Fredrikstad used to have a large sawmill industry and was an important harbour for timber export, then later on shipbuilding, until the main yard was closed in 1988. The main industries are currently various chemical plants and other light industry.
In 2005, Fredrikstad was the final host port for the Tall Ships' Race, attracting thousands to the city. In 2019, it was the first host port.
In 2017, Fredrikstad won the national award for most attractive city. The award is given yearly by the Norwegian government on the basis of social, economic and environmental factors.
The city was named after the Danish king Frederick II in 1569. The last element stad means "city".
Prior to 1877, the name was spelled Frederiksstad, then from 1877–1888 it was written as Fredriksstad, and finally since 1889 it has been spelled in its current form: Fredrikstad.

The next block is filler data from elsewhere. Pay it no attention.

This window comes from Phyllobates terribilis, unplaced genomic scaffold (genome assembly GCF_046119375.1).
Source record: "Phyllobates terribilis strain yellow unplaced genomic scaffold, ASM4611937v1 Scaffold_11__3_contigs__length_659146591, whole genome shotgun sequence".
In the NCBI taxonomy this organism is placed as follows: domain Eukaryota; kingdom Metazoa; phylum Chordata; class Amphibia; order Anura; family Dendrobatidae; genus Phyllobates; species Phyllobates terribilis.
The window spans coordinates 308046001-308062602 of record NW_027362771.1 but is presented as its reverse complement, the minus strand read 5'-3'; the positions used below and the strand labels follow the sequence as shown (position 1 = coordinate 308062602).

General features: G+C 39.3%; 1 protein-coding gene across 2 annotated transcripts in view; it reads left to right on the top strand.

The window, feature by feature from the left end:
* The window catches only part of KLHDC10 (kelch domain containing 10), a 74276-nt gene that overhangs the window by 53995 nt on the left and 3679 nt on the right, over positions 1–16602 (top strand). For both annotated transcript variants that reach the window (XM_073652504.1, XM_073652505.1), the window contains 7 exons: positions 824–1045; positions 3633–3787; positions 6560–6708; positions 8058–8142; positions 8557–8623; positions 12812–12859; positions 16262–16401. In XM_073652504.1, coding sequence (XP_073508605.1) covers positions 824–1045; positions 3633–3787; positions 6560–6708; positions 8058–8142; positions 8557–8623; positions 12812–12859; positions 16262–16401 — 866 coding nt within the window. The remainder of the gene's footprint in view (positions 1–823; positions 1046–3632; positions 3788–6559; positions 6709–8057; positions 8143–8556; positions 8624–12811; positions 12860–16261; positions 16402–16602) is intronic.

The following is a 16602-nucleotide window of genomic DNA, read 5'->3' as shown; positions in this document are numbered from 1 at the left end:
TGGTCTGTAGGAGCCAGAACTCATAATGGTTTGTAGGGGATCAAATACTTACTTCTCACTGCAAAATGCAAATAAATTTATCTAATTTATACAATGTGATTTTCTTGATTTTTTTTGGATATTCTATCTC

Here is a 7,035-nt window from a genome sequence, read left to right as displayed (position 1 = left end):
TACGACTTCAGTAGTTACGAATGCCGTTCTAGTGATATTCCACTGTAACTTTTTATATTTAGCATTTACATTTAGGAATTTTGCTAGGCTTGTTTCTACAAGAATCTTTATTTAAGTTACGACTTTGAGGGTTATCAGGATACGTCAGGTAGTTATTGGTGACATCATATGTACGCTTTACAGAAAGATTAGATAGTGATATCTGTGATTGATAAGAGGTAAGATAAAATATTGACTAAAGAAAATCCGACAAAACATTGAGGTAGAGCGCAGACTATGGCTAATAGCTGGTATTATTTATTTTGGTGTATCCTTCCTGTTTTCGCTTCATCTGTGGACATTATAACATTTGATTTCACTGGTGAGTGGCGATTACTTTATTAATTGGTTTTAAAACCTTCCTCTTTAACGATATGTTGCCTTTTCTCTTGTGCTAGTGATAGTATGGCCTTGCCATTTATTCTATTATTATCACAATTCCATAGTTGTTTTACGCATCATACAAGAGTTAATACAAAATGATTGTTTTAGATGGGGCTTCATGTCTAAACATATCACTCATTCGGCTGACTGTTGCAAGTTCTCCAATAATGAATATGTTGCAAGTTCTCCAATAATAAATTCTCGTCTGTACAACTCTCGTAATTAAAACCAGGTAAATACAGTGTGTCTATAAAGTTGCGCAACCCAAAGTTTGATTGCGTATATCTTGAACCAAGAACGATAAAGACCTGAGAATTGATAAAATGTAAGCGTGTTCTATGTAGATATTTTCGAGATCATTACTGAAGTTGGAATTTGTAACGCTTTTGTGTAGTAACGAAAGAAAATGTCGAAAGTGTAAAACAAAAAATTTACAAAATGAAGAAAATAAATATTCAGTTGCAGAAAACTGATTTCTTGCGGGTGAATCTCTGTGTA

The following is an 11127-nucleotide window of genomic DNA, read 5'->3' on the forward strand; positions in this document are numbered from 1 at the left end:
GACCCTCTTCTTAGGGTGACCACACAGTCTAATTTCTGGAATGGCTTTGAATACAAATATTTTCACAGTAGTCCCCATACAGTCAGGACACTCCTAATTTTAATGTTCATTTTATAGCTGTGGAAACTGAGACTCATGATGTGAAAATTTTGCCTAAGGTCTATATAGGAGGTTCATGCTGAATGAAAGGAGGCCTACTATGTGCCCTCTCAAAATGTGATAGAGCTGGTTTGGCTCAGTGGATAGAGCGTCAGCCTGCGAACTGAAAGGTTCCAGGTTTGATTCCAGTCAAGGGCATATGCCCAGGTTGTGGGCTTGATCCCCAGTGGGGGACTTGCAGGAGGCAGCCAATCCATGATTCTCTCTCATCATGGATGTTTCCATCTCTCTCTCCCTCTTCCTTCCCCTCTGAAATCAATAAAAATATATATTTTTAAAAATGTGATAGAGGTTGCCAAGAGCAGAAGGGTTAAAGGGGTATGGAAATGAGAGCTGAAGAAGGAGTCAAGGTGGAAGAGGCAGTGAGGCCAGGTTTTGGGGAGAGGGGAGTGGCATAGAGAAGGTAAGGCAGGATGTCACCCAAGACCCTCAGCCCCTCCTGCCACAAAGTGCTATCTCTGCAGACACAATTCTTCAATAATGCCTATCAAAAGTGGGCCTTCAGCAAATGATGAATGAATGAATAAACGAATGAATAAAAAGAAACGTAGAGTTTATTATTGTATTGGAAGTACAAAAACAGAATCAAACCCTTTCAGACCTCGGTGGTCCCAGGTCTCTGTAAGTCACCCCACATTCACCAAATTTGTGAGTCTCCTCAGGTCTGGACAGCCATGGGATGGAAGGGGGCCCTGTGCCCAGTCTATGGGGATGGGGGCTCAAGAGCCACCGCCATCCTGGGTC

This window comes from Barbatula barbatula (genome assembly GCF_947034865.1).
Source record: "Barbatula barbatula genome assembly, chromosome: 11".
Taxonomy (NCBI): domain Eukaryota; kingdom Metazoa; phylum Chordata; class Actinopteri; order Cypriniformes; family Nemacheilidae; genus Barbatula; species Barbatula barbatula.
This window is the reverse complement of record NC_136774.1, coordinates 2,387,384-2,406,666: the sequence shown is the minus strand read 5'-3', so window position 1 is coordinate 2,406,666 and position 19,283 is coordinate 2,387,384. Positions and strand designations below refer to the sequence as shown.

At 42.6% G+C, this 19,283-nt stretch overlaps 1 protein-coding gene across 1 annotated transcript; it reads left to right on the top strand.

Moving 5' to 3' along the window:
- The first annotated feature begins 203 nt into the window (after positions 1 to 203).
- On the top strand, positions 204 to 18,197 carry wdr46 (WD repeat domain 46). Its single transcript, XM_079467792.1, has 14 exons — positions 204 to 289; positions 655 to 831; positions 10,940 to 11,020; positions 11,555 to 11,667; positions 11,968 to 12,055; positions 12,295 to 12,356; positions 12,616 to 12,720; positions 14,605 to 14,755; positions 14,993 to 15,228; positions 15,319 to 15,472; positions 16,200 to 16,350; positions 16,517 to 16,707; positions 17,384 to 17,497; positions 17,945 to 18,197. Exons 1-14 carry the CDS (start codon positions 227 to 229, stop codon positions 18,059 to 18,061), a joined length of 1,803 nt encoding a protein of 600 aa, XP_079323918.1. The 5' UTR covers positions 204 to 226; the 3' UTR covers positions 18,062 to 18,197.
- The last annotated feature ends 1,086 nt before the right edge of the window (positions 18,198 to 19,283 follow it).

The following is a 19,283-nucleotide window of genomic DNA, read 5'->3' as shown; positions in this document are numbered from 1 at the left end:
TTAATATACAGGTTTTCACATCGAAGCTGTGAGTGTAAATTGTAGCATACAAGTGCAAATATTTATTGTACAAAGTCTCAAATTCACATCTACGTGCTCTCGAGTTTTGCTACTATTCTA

The coat-of-arms is from modern times. They were granted on 21 April 1967. The old arms are based on the oldest known seal of the city, which dates from 1610. They showed a fortress being guarded by a bear. Strangely, Fredrikstad had no fortifications in 1610 (it received some at the end of the 17th century). Fredrikstad was founded by citizens of Sarpsborg and both the fortress and the bear are taken from the old arms of Sarpsborg. The composition of the seal was also used as arms since the beginning of the 19th century. The new arms were granted at the 400th anniversary of the city in 1967 and show a more modern variation on the fortress and bear.
After Sarpsborg was burned to the ground during the Northern Seven Years' War, the ruling king, Frederik II of Denmark, decided by royal decree to rebuild the city 15 kilometres (9 mi) south of the original location. This new site's proximity to the sea and the accessible open land surrounding it made it a better location than the old one. The name Fredrikstad was first used in a letter from the King dated 6 February 1569. The temporary fortification built during the Hannibal War (1644–1645) between Sweden and Denmark-Norway, became permanent in the 1660s.